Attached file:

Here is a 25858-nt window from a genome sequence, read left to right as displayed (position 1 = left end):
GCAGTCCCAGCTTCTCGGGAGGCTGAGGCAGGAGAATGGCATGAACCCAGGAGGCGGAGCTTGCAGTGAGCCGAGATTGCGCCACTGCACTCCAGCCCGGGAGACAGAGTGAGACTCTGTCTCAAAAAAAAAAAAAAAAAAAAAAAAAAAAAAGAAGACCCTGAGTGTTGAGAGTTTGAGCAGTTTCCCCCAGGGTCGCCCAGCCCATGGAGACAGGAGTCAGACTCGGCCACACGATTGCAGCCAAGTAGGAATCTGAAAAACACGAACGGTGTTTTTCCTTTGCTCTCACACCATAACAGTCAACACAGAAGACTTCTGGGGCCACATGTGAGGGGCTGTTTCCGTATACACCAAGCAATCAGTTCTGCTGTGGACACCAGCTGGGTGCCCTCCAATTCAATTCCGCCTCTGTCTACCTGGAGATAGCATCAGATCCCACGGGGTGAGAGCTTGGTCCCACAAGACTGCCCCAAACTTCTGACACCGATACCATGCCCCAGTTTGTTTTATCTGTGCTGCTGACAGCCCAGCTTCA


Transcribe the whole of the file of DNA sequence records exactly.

Here is a 25858-nt window from a genome sequence, read left to right as displayed (position 1 = left end):
GCAGTCCCAGCTTCTCGGGAGGCTGAGGCAGGAGAATGGCATGAACCCAGGAGGCGGAGCTTGCAGTGAGCCGAGATTGCGCCACTGCACTCCAGCCCGGGAGACAGAGTGAGACTCTGTCTCAAAAAAAAAAAAAAAAAAAAAAAAAAAAAAGAAGACCCTGAGTGTTGAGAGTTTGAGCAGTTTCCCCCAGGGTCGCCCAGCCCATGGAGACAGGAGTCAGACTCGGCCACACGATTGCAGCCAAGTAGGAATCTGAAAAACACGAACGGTGTTTTTCCTTTGCTCTCACACCATAACAGTCAACACAGAAGACTTCTGGGGCCACATGTGAGGGGCTGTTTCCGTATACACCAAGCAATCAGTTCTGCTGTGGACACCAGCTGGGTGCCCTCCAATTCAATTCCGCCTCTGTCTACCTGGAGATAGCATCAGATCCCACGGGGTGAGAGCTTGGTCCCACAAGACTGCCCCAAACTTCTGACACCGATACCATGCCCCAGTTTGTTTTATCTGTGCTGCTGACAGCCCAGCTTCA